As a person who majored in political science and has been engaged actively in public
Although some charitable activities do not change the world in fundamental ways, they give me great satisfaction because they are easy and inexpensive to do and deliver immediate benefit to people. One recent example is my experience with the dozens of dead tennis balls in our garage.
Our two younger children play a lot of tennis and practice with used tennis balls. However, eventually, the tennis balls cannot be used even for practice because they lose their bounce. In the past, we would have thrown them away.
This time, I did a search for “alternative uses of tennis balls” and found that there are many uses for them, including
- Their use in rehabilitation for hand and wrist injuries as squeezable objects;
- Their ability to be cut up and placed at the bottom of chairs in schools and libraries where the chair legs scuff tile floors; and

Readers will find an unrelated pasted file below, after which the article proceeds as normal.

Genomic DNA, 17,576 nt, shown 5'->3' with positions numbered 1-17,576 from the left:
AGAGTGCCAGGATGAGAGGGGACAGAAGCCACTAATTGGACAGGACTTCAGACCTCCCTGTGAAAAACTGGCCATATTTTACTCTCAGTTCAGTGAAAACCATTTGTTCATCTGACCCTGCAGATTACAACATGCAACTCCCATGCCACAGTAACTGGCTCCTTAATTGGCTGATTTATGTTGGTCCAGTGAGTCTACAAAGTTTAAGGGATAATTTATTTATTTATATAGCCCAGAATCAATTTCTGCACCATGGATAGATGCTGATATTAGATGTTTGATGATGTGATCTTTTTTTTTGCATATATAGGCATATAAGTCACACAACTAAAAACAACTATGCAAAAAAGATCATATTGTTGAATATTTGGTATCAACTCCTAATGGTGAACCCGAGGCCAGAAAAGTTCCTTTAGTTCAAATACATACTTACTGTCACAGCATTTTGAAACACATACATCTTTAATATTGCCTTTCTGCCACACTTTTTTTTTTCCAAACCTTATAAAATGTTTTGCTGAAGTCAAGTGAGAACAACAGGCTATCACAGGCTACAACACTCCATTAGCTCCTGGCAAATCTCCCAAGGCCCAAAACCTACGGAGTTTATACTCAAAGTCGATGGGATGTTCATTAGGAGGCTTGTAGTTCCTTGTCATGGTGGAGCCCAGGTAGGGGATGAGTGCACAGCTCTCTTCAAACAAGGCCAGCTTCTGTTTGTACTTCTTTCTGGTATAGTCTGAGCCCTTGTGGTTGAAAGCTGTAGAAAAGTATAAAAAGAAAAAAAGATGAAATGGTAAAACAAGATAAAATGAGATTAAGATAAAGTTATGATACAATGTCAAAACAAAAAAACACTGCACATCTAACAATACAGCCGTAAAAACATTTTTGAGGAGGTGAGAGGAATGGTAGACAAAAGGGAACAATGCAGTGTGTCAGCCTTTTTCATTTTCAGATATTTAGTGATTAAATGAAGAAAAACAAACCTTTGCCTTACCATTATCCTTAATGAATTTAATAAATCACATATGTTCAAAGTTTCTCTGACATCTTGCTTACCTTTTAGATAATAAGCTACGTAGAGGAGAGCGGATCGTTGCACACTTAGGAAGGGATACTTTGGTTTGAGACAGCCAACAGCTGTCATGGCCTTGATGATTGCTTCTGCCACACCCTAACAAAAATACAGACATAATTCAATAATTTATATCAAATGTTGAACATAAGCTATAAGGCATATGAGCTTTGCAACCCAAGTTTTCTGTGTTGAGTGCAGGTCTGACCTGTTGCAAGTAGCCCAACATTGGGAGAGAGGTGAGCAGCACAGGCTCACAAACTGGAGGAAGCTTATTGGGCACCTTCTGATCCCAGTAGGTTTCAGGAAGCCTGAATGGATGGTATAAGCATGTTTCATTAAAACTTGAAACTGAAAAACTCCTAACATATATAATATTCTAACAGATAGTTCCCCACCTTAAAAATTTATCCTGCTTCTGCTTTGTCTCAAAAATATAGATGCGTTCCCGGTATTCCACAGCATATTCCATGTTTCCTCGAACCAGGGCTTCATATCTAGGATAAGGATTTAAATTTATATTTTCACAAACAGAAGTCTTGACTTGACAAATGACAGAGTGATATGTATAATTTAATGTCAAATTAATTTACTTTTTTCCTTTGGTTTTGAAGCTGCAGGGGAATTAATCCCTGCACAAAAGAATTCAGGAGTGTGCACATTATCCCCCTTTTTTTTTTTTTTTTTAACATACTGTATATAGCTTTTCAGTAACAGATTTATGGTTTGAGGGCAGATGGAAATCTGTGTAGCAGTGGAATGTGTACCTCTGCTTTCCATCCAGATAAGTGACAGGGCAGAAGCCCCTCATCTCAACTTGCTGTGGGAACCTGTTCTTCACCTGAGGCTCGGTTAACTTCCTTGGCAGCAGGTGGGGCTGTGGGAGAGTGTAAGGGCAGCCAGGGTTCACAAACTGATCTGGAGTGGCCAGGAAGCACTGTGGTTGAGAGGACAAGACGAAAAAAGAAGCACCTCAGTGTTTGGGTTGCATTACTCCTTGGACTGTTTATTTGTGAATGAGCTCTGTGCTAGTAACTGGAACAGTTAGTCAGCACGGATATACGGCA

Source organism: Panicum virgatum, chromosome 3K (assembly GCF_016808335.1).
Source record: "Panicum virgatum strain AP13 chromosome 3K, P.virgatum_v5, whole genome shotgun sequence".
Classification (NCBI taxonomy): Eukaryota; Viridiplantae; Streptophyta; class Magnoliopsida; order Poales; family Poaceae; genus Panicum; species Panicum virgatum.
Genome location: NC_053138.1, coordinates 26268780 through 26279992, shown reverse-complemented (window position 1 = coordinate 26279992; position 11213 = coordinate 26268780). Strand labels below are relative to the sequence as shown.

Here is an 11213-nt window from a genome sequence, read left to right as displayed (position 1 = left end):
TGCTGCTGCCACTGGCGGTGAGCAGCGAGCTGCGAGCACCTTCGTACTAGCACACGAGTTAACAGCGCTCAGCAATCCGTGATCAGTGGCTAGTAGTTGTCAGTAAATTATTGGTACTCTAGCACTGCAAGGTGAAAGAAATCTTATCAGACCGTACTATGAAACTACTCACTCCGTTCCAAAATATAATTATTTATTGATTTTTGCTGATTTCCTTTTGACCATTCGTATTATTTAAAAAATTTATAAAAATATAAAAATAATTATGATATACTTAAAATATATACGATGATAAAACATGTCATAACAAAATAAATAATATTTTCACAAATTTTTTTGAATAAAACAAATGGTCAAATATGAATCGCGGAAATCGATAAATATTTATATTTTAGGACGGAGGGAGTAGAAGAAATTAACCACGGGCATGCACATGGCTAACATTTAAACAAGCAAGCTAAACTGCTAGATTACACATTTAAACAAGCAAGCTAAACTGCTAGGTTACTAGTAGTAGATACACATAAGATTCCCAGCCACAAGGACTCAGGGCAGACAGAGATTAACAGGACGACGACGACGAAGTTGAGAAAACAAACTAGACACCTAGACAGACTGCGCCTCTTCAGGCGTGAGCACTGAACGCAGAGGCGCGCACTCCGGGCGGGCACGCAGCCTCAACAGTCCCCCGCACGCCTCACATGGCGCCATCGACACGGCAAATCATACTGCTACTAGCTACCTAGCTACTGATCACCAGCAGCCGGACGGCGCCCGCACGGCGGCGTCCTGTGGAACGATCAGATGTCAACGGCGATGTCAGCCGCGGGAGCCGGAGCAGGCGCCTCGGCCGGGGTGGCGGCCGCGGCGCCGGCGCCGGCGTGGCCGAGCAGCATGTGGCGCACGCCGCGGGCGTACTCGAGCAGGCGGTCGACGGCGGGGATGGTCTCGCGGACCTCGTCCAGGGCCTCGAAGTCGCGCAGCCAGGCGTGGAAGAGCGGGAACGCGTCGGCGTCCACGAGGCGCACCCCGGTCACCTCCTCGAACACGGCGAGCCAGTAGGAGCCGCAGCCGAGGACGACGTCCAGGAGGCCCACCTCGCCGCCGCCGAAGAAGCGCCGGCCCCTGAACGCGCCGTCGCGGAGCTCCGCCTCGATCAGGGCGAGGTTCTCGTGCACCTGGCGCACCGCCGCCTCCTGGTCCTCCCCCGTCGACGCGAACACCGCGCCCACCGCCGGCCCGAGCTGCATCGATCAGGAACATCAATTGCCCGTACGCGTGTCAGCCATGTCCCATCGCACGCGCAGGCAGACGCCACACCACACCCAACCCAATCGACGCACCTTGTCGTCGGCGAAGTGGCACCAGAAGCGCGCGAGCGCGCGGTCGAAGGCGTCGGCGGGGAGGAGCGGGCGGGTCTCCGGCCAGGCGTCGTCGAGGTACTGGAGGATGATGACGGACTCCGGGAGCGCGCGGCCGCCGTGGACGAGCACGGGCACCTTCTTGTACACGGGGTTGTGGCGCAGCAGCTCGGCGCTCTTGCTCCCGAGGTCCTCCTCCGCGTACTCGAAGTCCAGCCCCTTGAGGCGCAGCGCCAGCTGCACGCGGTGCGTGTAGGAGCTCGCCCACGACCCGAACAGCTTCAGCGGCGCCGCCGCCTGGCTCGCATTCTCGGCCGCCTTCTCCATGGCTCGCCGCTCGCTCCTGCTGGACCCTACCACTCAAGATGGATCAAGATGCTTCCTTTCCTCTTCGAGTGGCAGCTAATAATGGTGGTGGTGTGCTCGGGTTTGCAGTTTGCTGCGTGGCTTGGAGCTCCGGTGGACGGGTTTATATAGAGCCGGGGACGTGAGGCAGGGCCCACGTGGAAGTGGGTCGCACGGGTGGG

- Their ability to be cut up and used in nursing homes and other locations where elderly people use walkers, to enable them to move more smoothly on a tiled or carpeted floor.
I chose the last of these uses, called the local nursing home, and delivered several dozen tennis balls to them. They were extremely grateful. What was astounding is that the tennis clubs in town were unaware of this potential use. I told each of them about the nursing home application and they agreed to consider donating dead tennis balls to the nursing homes.
This illustrates a much bigger principle: there is an alternative use for virtually everything we have before we discard something. The challenge is finding that use, and looking for a recipient who values the item. I am considering either a web site, a space on my blob, or a space on my Facebook or Linkedin profiles to compile applications like this.
In this time when people are trying to be more frugal, and when other people need to find new uses for things they no longer need, there is a great opportunity for someone to be a clearinghouse for this kind of information. I would welcome any readers with ideas for other items that are normally discarded that might have charitable uses.